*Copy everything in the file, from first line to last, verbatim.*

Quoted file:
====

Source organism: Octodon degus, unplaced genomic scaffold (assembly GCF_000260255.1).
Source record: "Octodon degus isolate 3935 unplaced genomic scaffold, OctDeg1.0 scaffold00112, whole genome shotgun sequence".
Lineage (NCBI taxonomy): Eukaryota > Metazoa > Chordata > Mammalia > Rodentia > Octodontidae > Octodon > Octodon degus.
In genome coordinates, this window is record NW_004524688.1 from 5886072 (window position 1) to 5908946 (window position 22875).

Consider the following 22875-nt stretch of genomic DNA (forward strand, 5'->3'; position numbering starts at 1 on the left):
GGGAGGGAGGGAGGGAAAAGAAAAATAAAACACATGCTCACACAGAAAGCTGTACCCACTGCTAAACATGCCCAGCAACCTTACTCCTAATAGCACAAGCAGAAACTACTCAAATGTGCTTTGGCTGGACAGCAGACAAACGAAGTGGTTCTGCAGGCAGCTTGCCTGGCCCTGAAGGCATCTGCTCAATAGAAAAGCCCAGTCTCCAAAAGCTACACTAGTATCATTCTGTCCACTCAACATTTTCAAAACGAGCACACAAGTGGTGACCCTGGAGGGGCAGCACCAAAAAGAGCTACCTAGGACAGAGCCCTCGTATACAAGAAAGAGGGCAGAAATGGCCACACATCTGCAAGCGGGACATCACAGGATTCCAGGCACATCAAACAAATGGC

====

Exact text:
Source organism: Octodon degus, unplaced genomic scaffold (assembly GCF_000260255.1).
Source record: "Octodon degus isolate 3935 unplaced genomic scaffold, OctDeg1.0 scaffold00112, whole genome shotgun sequence".
Lineage (NCBI taxonomy): Eukaryota > Metazoa > Chordata > Mammalia > Rodentia > Octodontidae > Octodon > Octodon degus.
In genome coordinates, this window is record NW_004524688.1 from 5886072 (window position 1) to 5908946 (window position 22875).

Consider the following 22875-nt stretch of genomic DNA (forward strand, 5'->3'; position numbering starts at 1 on the left):
GGGAGGGAGGGAGGGAAAAGAAAAATAAAACACATGCTCACACAGAAAGCTGTACCCACTGCTAAACATGCCCAGCAACCTTACTCCTAATAGCACAAGCAGAAACTACTCAAATGTGCTTTGGCTGGACAGCAGACAAACGAAGTGGTTCTGCAGGCAGCTTGCCTGGCCCTGAAGGCATCTGCTCAATAGAAAAGCCCAGTCTCCAAAAGCTACACTAGTATCATTCTGTCCACTCAACATTTTCAAAACGAGCACACAAGTGGTGACCCTGGAGGGGCAGCACCAAAAAGAGCTACCTAGGACAGAGCCCTCGTATACAAGAAAGAGGGCAGAAATGGCCACACATCTGCAAGCGGGACATCACAGGATTCCAGGCACATCAAACAAATGGC